But for all that, it’s not “where it’s at” or in tune with what’s “in” at this moment in time. Psychedelia has had its day and British pop is not in much better straits. Because of being ahead of their time, the Television Personalities are caught between two worlds and, for the first time in their career, almost anachronistic.
Stylistic coherence is not always maintained throughout the 19 tracks. Some songs are weaker than others, but without much impact on the density and power of the collection. Closer To God is a double album and a further occasion for Treacy to reveal the scope of his talents. The cover, designed by Alison Withers, is strange and relates to no known universe. It’s not clear whether it does anything for the album which gets off to a cracking start with You Don’t Know How Lucky you Are and Hard Luck Story Number39. In these two songs, Daniel warns the listener (and himself) in prophetic tones, against changes in fortune, drugs and decadence.
“Would you like to see scars? My brand-new needle-marks? he sings like a show-off You’ve got a job, a house, a company car But you’ve still got shit for brains”.
The first piece is particularly violent, mixing biographical lucidity and anger directed against the well-to-do. The song ends with “Open up your mind, it’s an open door”, and like an ultimate copout, bids farewell to the world of escapism and psychedelics. Like the previous one, the album is a sort of patchwork of songs composed in the course of Treacy’s wanderings and inspirations.
Between the releases of Privilege and Closer To God, Jowe Head and Treacy initially plan to produce a more intimate album which would only materialise twenty-five years later under the name of Beautiful Despair, a compilation of demonstration items and a few unpublished songs. Treacy literally forgets about the project, before re-injecting it by snippets into the monumental Closer To God. There’s an obvious impression that the band want to give it everything they’ve got. Everything is sweetness and light. And it shows: Treacy is in love. His bouts of anxiety, awesomely expressed in My Very First Nervous Breakdown or Very Dark Today, are contained and overridden by peals of laughter, great moments of self-mockery (the incredible Goodnight Mr Spaceman, the very T-Rex-like We Will Be Your Gurus) and above all some very fine love songs. The benevolent optimism of I Hope You Have A Nice Day is pleasant to listen to, but it’s the sentimental tracks which hit just the right tone that makes the album great. Even though he expresses a little clumsily his homesickness (Coming Home Soon) or his daft projects (Me And My Big Ideas) Daniel Treacy is no longer alone and drowns his sorrows in a one-to-one relationship which lights up his world. Few songs describe so well the ups and downs of love as This Heart’s Not Made Of Stone, and even less dwell on the loved one’s face with such attention and ability for amazement as You’re Younger Than You Know. This lofty, contemplative and luminous song is perhaps the greatest on the album. It’s a masterpiece of balance and delicacy in which the poetic images skillfully succeed each other, mixing naivety and sincerity as if it were a poem by John Keats.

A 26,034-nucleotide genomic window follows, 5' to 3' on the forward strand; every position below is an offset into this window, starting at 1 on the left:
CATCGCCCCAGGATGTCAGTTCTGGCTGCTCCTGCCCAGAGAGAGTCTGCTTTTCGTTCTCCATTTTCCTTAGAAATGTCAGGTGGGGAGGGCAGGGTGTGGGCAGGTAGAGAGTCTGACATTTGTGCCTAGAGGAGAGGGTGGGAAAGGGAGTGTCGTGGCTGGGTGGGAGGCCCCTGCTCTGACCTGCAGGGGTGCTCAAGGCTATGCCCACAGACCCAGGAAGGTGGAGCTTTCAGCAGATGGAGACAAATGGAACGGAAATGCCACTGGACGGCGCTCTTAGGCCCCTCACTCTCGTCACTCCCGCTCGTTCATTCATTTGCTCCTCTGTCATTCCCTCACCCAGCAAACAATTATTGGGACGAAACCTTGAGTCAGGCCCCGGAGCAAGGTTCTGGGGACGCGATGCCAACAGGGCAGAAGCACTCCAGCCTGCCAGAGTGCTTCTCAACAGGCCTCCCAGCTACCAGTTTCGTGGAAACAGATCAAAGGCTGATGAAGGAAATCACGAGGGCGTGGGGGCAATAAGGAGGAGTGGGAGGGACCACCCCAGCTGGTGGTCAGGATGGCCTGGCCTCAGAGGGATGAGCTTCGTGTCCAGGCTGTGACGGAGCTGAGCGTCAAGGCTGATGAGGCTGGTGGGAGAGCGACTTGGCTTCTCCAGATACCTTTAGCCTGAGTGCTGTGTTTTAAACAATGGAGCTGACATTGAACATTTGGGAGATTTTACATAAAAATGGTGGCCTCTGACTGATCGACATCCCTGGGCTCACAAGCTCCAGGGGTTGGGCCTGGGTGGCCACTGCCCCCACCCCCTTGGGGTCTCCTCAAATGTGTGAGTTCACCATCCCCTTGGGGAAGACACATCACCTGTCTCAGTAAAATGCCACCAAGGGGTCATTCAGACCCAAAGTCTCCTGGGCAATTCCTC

“You’re looking younger now Younger than the newest star That shines up in the sky Younger than the newest dream Baby dreamt last night”.
It’s hard to tell if the narrator is describing the face of the girl he loves, or if he’s talking rather of the effect of love on his own features. However that may be, You’re Younger Than You Know leaves an impression of plenitude and fulfilment.
Closer To God ends with an autobiographical and existentialist eleven-minute-long title of the same name. Treacy comes back to his complicated relationship with the Catholic religion: his strict upbringing, a mixture of violence (at school and probably at home), of guilt and rejection. We know that his father was not a gentle soul and that life in the Treacy household was not always easy. We’ve already mentioned the nostalgic, but ambiguous relations that the singer had with his childhood. They are expressed here in a song carried by bass player Jowe Head, which is not entirely anti-religious, far from it, but transfers the issues of distress and depression into the realm of existentialism and the relationship with God. Maybe Treacy’s career can be interpreted as an attempt to evince a form of original sin, to defile himself and sink to the bottom in order, like the born again, to rise back to the surface. The song suggests as much, but you can’t be certain whether it’s not all an attempt at theatrics. Closer To God, by its length, its intensity and its ambition, seems to be the spiritual and equally disturbed counterpart of Back To Vietnam. Despite the scope of its dramatic impulse, this final song would rarely be singled out as one of the band’s best achievements.